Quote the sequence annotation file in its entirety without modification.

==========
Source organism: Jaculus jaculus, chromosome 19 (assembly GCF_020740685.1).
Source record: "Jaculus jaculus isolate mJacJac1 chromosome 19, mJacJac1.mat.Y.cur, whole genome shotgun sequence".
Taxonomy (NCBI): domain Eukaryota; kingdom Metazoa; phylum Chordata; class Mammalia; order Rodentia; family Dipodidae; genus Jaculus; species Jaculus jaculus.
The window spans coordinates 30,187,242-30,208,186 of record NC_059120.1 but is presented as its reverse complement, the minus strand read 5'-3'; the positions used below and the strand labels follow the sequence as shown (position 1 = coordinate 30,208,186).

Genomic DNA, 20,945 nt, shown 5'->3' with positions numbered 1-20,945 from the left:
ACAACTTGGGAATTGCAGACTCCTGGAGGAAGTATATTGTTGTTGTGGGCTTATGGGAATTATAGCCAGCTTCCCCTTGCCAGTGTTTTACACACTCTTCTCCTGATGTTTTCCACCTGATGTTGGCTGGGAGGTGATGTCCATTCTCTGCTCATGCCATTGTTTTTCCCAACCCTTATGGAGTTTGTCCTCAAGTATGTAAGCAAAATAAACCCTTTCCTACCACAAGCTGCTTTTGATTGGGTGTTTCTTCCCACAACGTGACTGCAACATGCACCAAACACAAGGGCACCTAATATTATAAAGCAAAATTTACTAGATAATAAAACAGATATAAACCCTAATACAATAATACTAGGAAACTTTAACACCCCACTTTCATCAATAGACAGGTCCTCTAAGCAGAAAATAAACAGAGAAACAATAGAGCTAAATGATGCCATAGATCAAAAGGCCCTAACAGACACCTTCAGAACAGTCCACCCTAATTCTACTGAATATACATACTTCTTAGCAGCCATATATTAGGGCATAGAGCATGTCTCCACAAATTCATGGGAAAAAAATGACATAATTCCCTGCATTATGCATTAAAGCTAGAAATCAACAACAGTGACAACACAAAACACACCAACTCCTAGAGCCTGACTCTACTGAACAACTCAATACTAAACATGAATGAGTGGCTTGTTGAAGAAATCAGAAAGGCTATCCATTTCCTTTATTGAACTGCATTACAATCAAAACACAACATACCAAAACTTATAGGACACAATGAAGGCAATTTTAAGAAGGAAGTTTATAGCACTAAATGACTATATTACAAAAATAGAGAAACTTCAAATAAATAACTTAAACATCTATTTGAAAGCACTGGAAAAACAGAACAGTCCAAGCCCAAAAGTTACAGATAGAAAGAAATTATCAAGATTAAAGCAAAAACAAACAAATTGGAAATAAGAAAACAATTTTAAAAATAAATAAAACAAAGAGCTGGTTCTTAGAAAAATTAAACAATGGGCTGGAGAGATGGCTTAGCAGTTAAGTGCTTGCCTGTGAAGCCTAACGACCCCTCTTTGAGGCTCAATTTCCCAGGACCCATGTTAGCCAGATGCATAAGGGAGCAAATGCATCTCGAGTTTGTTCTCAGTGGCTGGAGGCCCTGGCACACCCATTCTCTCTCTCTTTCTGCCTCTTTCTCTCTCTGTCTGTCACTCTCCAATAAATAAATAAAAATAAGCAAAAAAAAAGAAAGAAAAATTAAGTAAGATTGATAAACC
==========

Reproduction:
Source organism: Jaculus jaculus, chromosome 19 (assembly GCF_020740685.1).
Source record: "Jaculus jaculus isolate mJacJac1 chromosome 19, mJacJac1.mat.Y.cur, whole genome shotgun sequence".
Taxonomy (NCBI): domain Eukaryota; kingdom Metazoa; phylum Chordata; class Mammalia; order Rodentia; family Dipodidae; genus Jaculus; species Jaculus jaculus.
The window spans coordinates 30,187,242-30,208,186 of record NC_059120.1 but is presented as its reverse complement, the minus strand read 5'-3'; the positions used below and the strand labels follow the sequence as shown (position 1 = coordinate 30,208,186).

Genomic DNA, 20,945 nt, shown 5'->3' with positions numbered 1-20,945 from the left:
ACAACTTGGGAATTGCAGACTCCTGGAGGAAGTATATTGTTGTTGTGGGCTTATGGGAATTATAGCCAGCTTCCCCTTGCCAGTGTTTTACACACTCTTCTCCTGATGTTTTCCACCTGATGTTGGCTGGGAGGTGATGTCCATTCTCTGCTCATGCCATTGTTTTTCCCAACCCTTATGGAGTTTGTCCTCAAGTATGTAAGCAAAATAAACCCTTTCCTACCACAAGCTGCTTTTGATTGGGTGTTTCTTCCCACAACGTGACTGCAACATGCACCAAACACAAGGGCACCTAATATTATAAAGCAAAATTTACTAGATAATAAAACAGATATAAACCCTAATACAATAATACTAGGAAACTTTAACACCCCACTTTCATCAATAGACAGGTCCTCTAAGCAGAAAATAAACAGAGAAACAATAGAGCTAAATGATGCCATAGATCAAAAGGCCCTAACAGACACCTTCAGAACAGTCCACCCTAATTCTACTGAATATACATACTTCTTAGCAGCCATATATTAGGGCATAGAGCATGTCTCCACAAATTCATGGGAAAAAAATGACATAATTCCCTGCATTATGCATTAAAGCTAGAAATCAACAACAGTGACAACACAAAACACACCAACTCCTAGAGCCTGACTCTACTGAACAACTCAATACTAAACATGAATGAGTGGCTTGTTGAAGAAATCAGAAAGGCTATCCATTTCCTTTATTGAACTGCATTACAATCAAAACACAACATACCAAAACTTATAGGACACAATGAAGGCAATTTTAAGAAGGAAGTTTATAGCACTAAATGACTATATTACAAAAATAGAGAAACTTCAAATAAATAACTTAAACATCTATTTGAAAGCACTGGAAAAACAGAACAGTCCAAGCCCAAAAGTTACAGATAGAAAGAAATTATCAAGATTAAAGCAAAAACAAACAAATTGGAAATAAGAAAACAATTTTAAAAATAAATAAAACAAAGAGCTGGTTCTTAGAAAAATTAAACAATGGGCTGGAGAGATGGCTTAGCAGTTAAGTGCTTGCCTGTGAAGCCTAACGACCCCTCTTTGAGGCTCAATTTCCCAGGACCCATGTTAGCCAGATGCATAAGGGAGCAAATGCATCTCGAGTTTGTTCTCAGTGGCTGGAGGCCCTGGCACACCCATTCTCTCTCTCTTTCTGCCTCTTTCTCTCTCTGTCTGTCACTCTCCAATAAATAAATAAAAATAAGCAAAAAAAAAGAAAGAAAAATTAAGTAAGATTGATAAACC